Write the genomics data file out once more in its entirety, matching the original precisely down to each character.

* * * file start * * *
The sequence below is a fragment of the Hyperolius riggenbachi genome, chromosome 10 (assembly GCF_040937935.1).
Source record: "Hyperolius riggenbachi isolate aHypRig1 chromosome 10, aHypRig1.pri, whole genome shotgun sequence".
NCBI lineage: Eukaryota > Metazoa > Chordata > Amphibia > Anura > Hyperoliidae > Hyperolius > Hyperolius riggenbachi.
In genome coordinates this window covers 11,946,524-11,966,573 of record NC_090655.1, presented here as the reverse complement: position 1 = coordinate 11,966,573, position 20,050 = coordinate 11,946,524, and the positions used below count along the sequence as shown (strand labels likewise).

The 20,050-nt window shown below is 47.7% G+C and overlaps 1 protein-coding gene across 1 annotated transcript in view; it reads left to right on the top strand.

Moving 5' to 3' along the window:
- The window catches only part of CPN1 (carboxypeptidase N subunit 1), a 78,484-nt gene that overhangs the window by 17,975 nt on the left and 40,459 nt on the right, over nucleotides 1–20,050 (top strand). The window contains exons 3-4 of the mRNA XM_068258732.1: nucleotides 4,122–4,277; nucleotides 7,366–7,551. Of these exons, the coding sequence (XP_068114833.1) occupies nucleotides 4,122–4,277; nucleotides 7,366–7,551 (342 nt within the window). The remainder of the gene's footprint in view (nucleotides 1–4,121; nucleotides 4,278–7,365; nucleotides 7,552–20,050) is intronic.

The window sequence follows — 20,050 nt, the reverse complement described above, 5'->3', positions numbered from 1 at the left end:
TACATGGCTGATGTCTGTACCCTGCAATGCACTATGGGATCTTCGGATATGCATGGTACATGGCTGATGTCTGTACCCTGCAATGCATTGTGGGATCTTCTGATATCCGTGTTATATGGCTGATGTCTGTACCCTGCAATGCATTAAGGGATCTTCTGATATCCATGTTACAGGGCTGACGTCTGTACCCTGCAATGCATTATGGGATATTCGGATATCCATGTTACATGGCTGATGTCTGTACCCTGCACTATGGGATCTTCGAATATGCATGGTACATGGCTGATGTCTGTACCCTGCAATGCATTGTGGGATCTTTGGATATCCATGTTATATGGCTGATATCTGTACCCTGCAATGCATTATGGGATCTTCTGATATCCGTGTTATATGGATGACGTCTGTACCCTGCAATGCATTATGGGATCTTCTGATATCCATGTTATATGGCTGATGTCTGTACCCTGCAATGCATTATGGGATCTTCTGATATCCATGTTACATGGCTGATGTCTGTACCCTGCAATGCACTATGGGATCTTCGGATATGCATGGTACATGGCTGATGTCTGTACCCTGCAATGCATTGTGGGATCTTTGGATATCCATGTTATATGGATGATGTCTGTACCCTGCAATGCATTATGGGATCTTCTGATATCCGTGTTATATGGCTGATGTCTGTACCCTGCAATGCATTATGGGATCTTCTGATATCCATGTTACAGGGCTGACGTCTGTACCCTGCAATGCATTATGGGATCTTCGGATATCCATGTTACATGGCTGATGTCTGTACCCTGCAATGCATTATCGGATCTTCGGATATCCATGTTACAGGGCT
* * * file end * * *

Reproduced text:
The sequence below is a fragment of the Hyperolius riggenbachi genome, chromosome 10 (assembly GCF_040937935.1).
Source record: "Hyperolius riggenbachi isolate aHypRig1 chromosome 10, aHypRig1.pri, whole genome shotgun sequence".
NCBI lineage: Eukaryota > Metazoa > Chordata > Amphibia > Anura > Hyperoliidae > Hyperolius > Hyperolius riggenbachi.
In genome coordinates this window covers 11,946,524-11,966,573 of record NC_090655.1, presented here as the reverse complement: position 1 = coordinate 11,966,573, position 20,050 = coordinate 11,946,524, and the positions used below count along the sequence as shown (strand labels likewise).

The 20,050-nt window shown below is 47.7% G+C and overlaps 1 protein-coding gene across 1 annotated transcript in view; it reads left to right on the top strand.

Moving 5' to 3' along the window:
- The window catches only part of CPN1 (carboxypeptidase N subunit 1), a 78,484-nt gene that overhangs the window by 17,975 nt on the left and 40,459 nt on the right, over nucleotides 1–20,050 (top strand). The window contains exons 3-4 of the mRNA XM_068258732.1: nucleotides 4,122–4,277; nucleotides 7,366–7,551. Of these exons, the coding sequence (XP_068114833.1) occupies nucleotides 4,122–4,277; nucleotides 7,366–7,551 (342 nt within the window). The remainder of the gene's footprint in view (nucleotides 1–4,121; nucleotides 4,278–7,365; nucleotides 7,552–20,050) is intronic.

The window sequence follows — 20,050 nt, the reverse complement described above, 5'->3', positions numbered from 1 at the left end:
TACATGGCTGATGTCTGTACCCTGCAATGCACTATGGGATCTTCGGATATGCATGGTACATGGCTGATGTCTGTACCCTGCAATGCATTGTGGGATCTTCTGATATCCGTGTTATATGGCTGATGTCTGTACCCTGCAATGCATTAAGGGATCTTCTGATATCCATGTTACAGGGCTGACGTCTGTACCCTGCAATGCATTATGGGATATTCGGATATCCATGTTACATGGCTGATGTCTGTACCCTGCACTATGGGATCTTCGAATATGCATGGTACATGGCTGATGTCTGTACCCTGCAATGCATTGTGGGATCTTTGGATATCCATGTTATATGGCTGATATCTGTACCCTGCAATGCATTATGGGATCTTCTGATATCCGTGTTATATGGATGACGTCTGTACCCTGCAATGCATTATGGGATCTTCTGATATCCATGTTATATGGCTGATGTCTGTACCCTGCAATGCATTATGGGATCTTCTGATATCCATGTTACATGGCTGATGTCTGTACCCTGCAATGCACTATGGGATCTTCGGATATGCATGGTACATGGCTGATGTCTGTACCCTGCAATGCATTGTGGGATCTTTGGATATCCATGTTATATGGATGATGTCTGTACCCTGCAATGCATTATGGGATCTTCTGATATCCGTGTTATATGGCTGATGTCTGTACCCTGCAATGCATTATGGGATCTTCTGATATCCATGTTACAGGGCTGACGTCTGTACCCTGCAATGCATTATGGGATCTTCGGATATCCATGTTACATGGCTGATGTCTGTACCCTGCAATGCATTATCGGATCTTCGGATATCCATGTTACAGGGCT